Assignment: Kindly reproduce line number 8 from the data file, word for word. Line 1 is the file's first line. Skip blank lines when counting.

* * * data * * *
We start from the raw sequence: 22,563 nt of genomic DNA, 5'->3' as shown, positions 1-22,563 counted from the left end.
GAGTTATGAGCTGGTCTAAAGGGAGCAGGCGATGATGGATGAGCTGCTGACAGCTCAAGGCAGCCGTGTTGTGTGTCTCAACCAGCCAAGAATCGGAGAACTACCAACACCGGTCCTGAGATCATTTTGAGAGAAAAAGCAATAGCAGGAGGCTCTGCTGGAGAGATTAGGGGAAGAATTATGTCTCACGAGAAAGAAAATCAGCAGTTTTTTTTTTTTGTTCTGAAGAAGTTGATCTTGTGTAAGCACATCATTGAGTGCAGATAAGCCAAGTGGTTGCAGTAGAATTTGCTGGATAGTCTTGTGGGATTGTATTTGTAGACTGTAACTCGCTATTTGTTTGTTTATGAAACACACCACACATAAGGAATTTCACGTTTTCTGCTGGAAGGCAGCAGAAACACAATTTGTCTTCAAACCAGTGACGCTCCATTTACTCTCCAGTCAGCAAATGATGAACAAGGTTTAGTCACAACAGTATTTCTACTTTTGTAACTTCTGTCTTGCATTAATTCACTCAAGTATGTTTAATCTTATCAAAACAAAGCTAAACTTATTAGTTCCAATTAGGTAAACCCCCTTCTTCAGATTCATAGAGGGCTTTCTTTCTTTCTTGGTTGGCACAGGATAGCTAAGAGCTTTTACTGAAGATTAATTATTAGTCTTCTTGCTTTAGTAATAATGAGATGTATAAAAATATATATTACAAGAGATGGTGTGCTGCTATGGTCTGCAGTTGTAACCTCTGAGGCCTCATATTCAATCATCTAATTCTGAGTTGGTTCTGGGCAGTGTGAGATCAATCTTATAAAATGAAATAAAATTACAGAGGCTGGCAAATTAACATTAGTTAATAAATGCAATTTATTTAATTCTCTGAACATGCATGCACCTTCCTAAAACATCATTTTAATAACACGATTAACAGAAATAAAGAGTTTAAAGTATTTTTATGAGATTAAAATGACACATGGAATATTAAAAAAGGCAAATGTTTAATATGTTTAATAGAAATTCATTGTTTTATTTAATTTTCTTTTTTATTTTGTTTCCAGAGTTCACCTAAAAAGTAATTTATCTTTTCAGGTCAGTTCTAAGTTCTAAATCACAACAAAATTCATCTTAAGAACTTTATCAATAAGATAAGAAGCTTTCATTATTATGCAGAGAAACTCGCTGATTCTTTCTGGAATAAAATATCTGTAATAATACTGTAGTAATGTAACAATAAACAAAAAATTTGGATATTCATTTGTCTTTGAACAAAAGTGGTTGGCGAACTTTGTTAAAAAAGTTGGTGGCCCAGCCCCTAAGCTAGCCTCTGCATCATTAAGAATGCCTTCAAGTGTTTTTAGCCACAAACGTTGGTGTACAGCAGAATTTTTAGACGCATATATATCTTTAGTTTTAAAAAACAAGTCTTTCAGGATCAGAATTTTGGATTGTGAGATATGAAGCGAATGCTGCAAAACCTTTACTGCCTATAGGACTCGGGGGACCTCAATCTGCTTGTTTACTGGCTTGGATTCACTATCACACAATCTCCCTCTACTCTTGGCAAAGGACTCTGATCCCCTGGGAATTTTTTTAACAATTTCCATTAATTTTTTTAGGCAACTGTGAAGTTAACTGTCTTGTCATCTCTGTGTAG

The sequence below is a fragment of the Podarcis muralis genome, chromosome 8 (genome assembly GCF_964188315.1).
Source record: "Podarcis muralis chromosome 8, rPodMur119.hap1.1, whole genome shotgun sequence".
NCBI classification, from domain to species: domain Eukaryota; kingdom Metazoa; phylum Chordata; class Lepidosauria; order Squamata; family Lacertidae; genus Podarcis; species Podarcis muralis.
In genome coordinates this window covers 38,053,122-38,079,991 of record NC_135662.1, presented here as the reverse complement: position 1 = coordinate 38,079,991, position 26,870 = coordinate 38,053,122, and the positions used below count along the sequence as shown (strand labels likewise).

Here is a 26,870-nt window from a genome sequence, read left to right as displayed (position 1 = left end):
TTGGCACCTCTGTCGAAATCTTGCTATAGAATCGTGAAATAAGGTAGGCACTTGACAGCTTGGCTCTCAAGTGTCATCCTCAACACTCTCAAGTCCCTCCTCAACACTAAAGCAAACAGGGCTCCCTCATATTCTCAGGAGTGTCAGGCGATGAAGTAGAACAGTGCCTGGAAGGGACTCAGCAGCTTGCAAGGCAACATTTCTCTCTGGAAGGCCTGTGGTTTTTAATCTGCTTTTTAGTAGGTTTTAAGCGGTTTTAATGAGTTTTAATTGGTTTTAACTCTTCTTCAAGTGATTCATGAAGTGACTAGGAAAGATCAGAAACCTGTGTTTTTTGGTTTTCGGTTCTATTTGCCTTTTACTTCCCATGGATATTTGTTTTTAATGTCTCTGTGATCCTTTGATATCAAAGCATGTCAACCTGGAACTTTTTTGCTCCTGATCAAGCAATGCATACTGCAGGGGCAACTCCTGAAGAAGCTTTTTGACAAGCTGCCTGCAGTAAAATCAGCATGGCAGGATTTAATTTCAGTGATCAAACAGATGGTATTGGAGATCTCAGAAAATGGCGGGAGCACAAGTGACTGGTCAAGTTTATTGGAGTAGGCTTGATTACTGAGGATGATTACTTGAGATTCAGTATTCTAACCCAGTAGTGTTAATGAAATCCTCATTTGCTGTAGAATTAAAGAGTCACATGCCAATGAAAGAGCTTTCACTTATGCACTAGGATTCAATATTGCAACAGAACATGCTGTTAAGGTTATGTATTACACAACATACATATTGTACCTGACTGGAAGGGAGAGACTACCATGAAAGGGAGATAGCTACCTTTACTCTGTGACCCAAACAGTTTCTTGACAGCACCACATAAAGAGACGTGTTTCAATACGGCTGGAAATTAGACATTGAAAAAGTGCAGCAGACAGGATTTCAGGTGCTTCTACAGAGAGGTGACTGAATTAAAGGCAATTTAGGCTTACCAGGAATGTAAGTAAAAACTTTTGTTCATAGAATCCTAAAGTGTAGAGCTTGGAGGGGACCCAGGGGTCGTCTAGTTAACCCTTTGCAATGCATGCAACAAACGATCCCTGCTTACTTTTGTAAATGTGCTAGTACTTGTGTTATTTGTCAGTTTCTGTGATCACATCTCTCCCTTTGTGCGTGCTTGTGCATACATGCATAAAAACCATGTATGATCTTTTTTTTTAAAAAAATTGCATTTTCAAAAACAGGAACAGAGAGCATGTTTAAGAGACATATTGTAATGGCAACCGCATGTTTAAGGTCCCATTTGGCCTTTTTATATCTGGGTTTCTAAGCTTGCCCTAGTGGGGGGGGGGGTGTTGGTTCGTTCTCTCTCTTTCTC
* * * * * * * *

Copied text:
TTGGCACCTCTGTCGAAATCTTGCTATAGAATCGTGAAATAAGGTAGGCACTTGACAGCTTGGCTCTCAAGTGTCATCCTCAACACTCTCAAGTCCCTCCTCAACACTAAAGCAAACAGGGCTCCCTCATATTCTCAGGAGTGTCAGGCGATGAAGTAGAACAGTGCCTGGAAGGGACTCAGCAGCTTGCAAGGCAACATTTCTCTCTGGAAGGCCTGTGGTTTTTAATCTGCTTTTTAGTAGGTTTTAAGCGGTTTTAATGAGTTTTAATTGGTTTTAACTCTTCTTCAAGTGATTCATGAAGTGACTAGGAAAGATCAGAAACCTGTGTTTTTTGGTTTTCGGTTCTATTTGCCTTTTACTTCCCATGGATATTTGTTTTTAATGTCTCTGTGATCCTTTGATATCAAAGCATGTCAACCTGGAACTTTTTTGCTCCTGATCAAGCAATGCATACTGCAGGGGCAACTCCTGAAGAAGCTTTTTGACAAGCTGCCTGCAGTAAAATCAGCATGGCAGGATTTAATTTCAGTGATCAAACAGATGGTATTGGAGATCTCAGAAAATGGCGGGAGCACAAGTGACTGGTCAAGTTTATTGGAGTAGGCTTGATTACTGAGGATGATTACTTGAGATTCAGTATTCTAACCCAGTAGTGTTAATGAAATCCTCATTTGCTGTAGAATTAAAGAGTCACATGCCAATGAAAGAGCTTTCACTTATGCACTAGGATTCAATATTGCAACAGAACATGCTGTTAAGGTTATGTATTACACAACATACATATTGTACCTGACTGGAAGGGAGAGACTACCATGAAAGGGAGATAGCTACCTTTACTCTGTGACCCAAACAGTTTCTTGACAGCACCACATAAAGAGACGTGTTTCAATACGGCTGGAAATTAGACATTGAAAAAGTGCAGCAGACAGGATTTCAGGTGCTTCTACAGAGAGGTGACTGAATTAAAGGCAATTTAGGCTTACCAGGAATGTAAGTAAAAACTTTTGTTCATAGAATCCTAAAGTGTAGAGCTTGGAGGGGACCCAGGGGTCGTCTAGTTAACCCTTTGCAATGCATGCAACAAACGATCCCTGCTTACTTTTGTAAATGTGCTAGTACTTGTGTTATTTGTCAGTTTCTGTGATCACATCTCTCCCTTTGTGCGTGCTTGTGCATACATGCATAAAAACCATGTATGATCTTTTTTTTTAAAAAAATTGCATTTTCAAAAACAGGAACAGAGAGCATGTTTAAGAGACATATTGTAATGGCAACCGCATGTTTAAGGTCCCATTTGGCCTTTTTATATCTGGGTTTCTAAGCTTGCCCTAGTGGGGGGGGGGGTGTTGGTTCGTTCTCTCTCTTTCTC